I disagree with you both (but with Stuntz moreso than you). I don’t think the underlying issue with respect to filing detailed tax returns is either anonymity or confidentiality. I think that the majority of Americans recognize and accept the legitimate role of government in raising revenues through taxation. We recognize it and accept it because it was hammered into our heads in school about “No taxation without representation,” and most of us view our current system as legitimate and consistent with the intention of the Founding Fathers. Warrantless wiretaps, however, do not appear to be the intention of the Founding Fathers or of Congress, and hence are rejected by many conservatives and liberals.

    Stuntz’s premise is wrong and so are his resulting propositions that the more lives that are invaded, the better, and that we shouldn’t try to limit information-gathering but simply limit disclosure.

    http://www.pogowasright.org/dissent/dissent.html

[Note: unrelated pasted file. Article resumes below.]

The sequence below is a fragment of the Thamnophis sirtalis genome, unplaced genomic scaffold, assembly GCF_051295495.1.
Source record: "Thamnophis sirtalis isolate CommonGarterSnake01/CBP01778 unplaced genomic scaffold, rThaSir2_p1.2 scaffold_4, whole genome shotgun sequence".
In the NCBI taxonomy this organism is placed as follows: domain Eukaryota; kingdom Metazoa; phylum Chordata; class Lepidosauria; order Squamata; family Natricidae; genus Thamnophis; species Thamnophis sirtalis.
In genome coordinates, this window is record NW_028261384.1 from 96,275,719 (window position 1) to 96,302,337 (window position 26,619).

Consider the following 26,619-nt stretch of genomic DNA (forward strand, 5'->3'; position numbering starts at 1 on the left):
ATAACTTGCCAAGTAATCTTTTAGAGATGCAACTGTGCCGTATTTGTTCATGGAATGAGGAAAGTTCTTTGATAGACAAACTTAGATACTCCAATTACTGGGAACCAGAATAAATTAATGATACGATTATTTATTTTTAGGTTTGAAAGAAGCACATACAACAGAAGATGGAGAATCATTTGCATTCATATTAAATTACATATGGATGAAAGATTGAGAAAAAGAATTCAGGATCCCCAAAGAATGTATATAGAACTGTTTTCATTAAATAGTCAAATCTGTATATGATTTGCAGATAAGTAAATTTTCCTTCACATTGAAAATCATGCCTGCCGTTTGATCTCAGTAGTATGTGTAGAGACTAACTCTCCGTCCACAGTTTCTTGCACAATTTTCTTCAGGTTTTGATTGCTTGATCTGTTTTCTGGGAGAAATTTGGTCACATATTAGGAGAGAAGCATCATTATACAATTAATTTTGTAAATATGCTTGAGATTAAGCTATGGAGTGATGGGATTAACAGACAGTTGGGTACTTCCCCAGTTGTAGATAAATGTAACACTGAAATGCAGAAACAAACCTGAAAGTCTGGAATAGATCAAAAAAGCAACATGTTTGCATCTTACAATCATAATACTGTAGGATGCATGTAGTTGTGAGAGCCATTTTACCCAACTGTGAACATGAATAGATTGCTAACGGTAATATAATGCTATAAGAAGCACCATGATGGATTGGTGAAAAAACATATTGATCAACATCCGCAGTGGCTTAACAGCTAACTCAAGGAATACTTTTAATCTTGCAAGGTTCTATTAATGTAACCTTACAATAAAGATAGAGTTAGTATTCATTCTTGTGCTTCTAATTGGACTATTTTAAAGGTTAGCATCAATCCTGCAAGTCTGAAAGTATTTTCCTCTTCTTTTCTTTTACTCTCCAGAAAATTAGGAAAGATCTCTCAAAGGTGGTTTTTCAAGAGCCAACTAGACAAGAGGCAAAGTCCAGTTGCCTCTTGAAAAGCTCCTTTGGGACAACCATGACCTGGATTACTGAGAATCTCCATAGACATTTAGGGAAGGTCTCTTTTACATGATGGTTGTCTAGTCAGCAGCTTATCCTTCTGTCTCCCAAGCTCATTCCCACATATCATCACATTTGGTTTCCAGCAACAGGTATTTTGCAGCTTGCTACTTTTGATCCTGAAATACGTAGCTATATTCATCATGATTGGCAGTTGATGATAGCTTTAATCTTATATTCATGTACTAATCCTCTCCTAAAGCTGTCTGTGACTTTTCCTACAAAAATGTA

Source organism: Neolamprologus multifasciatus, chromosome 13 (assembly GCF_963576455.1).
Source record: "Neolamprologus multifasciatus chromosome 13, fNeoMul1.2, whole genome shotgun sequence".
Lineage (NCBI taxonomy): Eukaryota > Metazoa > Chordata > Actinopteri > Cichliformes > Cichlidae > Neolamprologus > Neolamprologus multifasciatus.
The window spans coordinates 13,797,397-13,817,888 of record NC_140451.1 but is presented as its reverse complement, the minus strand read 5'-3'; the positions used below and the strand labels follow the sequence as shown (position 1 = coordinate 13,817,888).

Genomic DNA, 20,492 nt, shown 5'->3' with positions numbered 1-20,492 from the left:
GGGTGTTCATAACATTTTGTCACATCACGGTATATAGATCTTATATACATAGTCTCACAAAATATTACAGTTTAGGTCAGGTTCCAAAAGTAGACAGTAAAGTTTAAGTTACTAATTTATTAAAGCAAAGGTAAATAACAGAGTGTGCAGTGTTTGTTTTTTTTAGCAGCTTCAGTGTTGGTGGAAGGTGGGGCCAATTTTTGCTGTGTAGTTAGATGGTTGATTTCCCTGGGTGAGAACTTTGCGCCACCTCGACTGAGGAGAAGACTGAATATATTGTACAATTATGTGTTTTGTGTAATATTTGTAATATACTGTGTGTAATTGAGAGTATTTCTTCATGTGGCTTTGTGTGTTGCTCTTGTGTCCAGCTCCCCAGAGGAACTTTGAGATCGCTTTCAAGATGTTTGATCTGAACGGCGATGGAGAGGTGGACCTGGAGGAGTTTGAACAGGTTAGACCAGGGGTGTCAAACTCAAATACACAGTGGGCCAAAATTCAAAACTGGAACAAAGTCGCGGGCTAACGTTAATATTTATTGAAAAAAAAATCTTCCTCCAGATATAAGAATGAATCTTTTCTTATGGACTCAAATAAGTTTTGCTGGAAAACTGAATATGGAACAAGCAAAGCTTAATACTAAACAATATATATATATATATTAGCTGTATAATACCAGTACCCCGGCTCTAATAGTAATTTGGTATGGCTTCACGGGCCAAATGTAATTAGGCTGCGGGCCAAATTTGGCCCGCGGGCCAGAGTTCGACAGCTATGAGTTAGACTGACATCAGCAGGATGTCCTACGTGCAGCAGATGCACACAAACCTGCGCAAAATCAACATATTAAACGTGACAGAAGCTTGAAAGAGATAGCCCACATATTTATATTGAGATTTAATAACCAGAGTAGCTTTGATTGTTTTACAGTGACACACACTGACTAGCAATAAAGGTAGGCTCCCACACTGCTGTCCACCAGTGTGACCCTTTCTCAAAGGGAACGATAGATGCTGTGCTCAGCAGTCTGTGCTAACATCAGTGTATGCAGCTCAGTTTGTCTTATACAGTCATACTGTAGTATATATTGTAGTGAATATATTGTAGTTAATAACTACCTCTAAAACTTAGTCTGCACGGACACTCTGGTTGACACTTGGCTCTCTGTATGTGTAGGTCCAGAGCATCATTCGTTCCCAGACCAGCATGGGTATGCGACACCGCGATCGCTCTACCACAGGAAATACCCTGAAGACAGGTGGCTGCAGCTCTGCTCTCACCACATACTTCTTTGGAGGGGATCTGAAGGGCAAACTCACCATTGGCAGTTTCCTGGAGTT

Chronicles of Dissent

  5. I’m presently taking criminal procedure using Stuntz’s casebook and his TNR article follows a track I’m now familiar with–Stuntz has yet to meet a counter-intuition he won’t embrace. His argument that the 4th Amdt is inherently classist in providing more protection to the rich who can afford to be less visible to the police is ridiculous–when in history have the poor ever been on equal footing as the rich in terms of privacy of this sort? But blaming the 4th Amdt for pre-existing socio-economic realities is either intellectually dishonest or just stupid. It’s like blaming hospitals for sickness.